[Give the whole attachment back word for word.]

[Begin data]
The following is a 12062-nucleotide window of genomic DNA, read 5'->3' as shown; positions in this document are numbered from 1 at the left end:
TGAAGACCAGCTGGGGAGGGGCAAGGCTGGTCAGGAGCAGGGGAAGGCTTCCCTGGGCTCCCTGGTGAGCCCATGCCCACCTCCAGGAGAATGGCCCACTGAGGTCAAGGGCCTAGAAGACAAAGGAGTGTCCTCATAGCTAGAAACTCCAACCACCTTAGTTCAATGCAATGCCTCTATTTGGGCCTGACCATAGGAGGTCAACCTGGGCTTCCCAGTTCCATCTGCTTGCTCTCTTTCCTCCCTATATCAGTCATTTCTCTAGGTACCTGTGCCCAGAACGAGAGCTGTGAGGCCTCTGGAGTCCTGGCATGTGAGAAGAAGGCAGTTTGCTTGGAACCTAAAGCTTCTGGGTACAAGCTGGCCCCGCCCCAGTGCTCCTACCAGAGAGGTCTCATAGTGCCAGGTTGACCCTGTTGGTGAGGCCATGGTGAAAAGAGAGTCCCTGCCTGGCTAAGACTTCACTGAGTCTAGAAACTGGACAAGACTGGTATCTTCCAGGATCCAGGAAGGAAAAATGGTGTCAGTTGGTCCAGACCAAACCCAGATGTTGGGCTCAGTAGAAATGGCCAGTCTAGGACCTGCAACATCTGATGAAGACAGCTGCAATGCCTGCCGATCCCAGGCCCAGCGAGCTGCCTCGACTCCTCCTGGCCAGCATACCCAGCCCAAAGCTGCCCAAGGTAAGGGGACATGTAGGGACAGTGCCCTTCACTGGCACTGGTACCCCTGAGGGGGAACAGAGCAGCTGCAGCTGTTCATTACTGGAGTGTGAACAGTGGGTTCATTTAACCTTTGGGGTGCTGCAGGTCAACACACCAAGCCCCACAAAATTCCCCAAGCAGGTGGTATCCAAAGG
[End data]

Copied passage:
The following is a 12062-nucleotide window of genomic DNA, read 5'->3' as shown; positions in this document are numbered from 1 at the left end:
TGAAGACCAGCTGGGGAGGGGCAAGGCTGGTCAGGAGCAGGGGAAGGCTTCCCTGGGCTCCCTGGTGAGCCCATGCCCACCTCCAGGAGAATGGCCCACTGAGGTCAAGGGCCTAGAAGACAAAGGAGTGTCCTCATAGCTAGAAACTCCAACCACCTTAGTTCAATGCAATGCCTCTATTTGGGCCTGACCATAGGAGGTCAACCTGGGCTTCCCAGTTCCATCTGCTTGCTCTCTTTCCTCCCTATATCAGTCATTTCTCTAGGTACCTGTGCCCAGAACGAGAGCTGTGAGGCCTCTGGAGTCCTGGCATGTGAGAAGAAGGCAGTTTGCTTGGAACCTAAAGCTTCTGGGTACAAGCTGGCCCCGCCCCAGTGCTCCTACCAGAGAGGTCTCATAGTGCCAGGTTGACCCTGTTGGTGAGGCCATGGTGAAAAGAGAGTCCCTGCCTGGCTAAGACTTCACTGAGTCTAGAAACTGGACAAGACTGGTATCTTCCAGGATCCAGGAAGGAAAAATGGTGTCAGTTGGTCCAGACCAAACCCAGATGTTGGGCTCAGTAGAAATGGCCAGTCTAGGACCTGCAACATCTGATGAAGACAGCTGCAATGCCTGCCGATCCCAGGCCCAGCGAGCTGCCTCGACTCCTCCTGGCCAGCATACCCAGCCCAAAGCTGCCCAAGGTAAGGGGACATGTAGGGACAGTGCCCTTCACTGGCACTGGTACCCCTGAGGGGGAACAGAGCAGCTGCAGCTGTTCATTACTGGAGTGTGAACAGTGGGTTCATTTAACCTTTGGGGTGCTGCAGGTCAACACACCAAGCCCCACAAAATTCCCCAAGCAGGTGGTATCCAAAGG